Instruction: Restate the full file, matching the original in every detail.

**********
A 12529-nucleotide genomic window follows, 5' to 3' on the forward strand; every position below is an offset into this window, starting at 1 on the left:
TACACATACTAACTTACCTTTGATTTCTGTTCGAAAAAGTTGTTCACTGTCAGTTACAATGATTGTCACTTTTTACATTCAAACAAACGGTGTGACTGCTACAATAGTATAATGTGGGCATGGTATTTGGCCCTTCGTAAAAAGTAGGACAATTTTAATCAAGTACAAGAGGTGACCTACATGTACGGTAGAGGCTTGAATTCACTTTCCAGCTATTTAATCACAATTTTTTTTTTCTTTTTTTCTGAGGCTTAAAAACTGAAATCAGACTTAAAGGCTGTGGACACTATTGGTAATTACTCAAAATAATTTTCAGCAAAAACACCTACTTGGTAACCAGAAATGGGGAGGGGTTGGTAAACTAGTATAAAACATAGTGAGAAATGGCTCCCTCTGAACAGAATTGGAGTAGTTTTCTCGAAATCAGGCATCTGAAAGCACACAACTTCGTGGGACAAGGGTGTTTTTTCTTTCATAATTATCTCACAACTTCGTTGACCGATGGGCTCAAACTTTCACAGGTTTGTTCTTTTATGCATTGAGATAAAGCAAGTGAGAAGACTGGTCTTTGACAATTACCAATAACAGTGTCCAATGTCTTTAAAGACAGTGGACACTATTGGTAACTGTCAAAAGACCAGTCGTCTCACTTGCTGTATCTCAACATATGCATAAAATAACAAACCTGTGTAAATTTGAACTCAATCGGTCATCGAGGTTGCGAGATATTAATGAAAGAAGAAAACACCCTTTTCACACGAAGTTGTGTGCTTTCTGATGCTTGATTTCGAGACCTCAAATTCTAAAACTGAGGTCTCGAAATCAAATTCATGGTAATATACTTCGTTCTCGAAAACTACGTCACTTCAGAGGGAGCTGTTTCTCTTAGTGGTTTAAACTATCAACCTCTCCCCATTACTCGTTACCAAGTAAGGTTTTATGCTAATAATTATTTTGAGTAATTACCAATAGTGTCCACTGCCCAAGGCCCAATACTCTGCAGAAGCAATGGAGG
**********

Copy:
A 12529-nucleotide genomic window follows, 5' to 3' on the forward strand; every position below is an offset into this window, starting at 1 on the left:
TACACATACTAACTTACCTTTGATTTCTGTTCGAAAAAGTTGTTCACTGTCAGTTACAATGATTGTCACTTTTTACATTCAAACAAACGGTGTGACTGCTACAATAGTATAATGTGGGCATGGTATTTGGCCCTTCGTAAAAAGTAGGACAATTTTAATCAAGTACAAGAGGTGACCTACATGTACGGTAGAGGCTTGAATTCACTTTCCAGCTATTTAATCACAATTTTTTTTTTCTTTTTTTCTGAGGCTTAAAAACTGAAATCAGACTTAAAGGCTGTGGACACTATTGGTAATTACTCAAAATAATTTTCAGCAAAAACACCTACTTGGTAACCAGAAATGGGGAGGGGTTGGTAAACTAGTATAAAACATAGTGAGAAATGGCTCCCTCTGAACAGAATTGGAGTAGTTTTCTCGAAATCAGGCATCTGAAAGCACACAACTTCGTGGGACAAGGGTGTTTTTTCTTTCATAATTATCTCACAACTTCGTTGACCGATGGGCTCAAACTTTCACAGGTTTGTTCTTTTATGCATTGAGATAAAGCAAGTGAGAAGACTGGTCTTTGACAATTACCAATAACAGTGTCCAATGTCTTTAAAGACAGTGGACACTATTGGTAACTGTCAAAAGACCAGTCGTCTCACTTGCTGTATCTCAACATATGCATAAAATAACAAACCTGTGTAAATTTGAACTCAATCGGTCATCGAGGTTGCGAGATATTAATGAAAGAAGAAAACACCCTTTTCACACGAAGTTGTGTGCTTTCTGATGCTTGATTTCGAGACCTCAAATTCTAAAACTGAGGTCTCGAAATCAAATTCATGGTAATATACTTCGTTCTCGAAAACTACGTCACTTCAGAGGGAGCTGTTTCTCTTAGTGGTTTAAACTATCAACCTCTCCCCATTACTCGTTACCAAGTAAGGTTTTATGCTAATAATTATTTTGAGTAATTACCAATAGTGTCCACTGCCCAAGGCCCAATACTCTGCAGAAGCAATGGAGG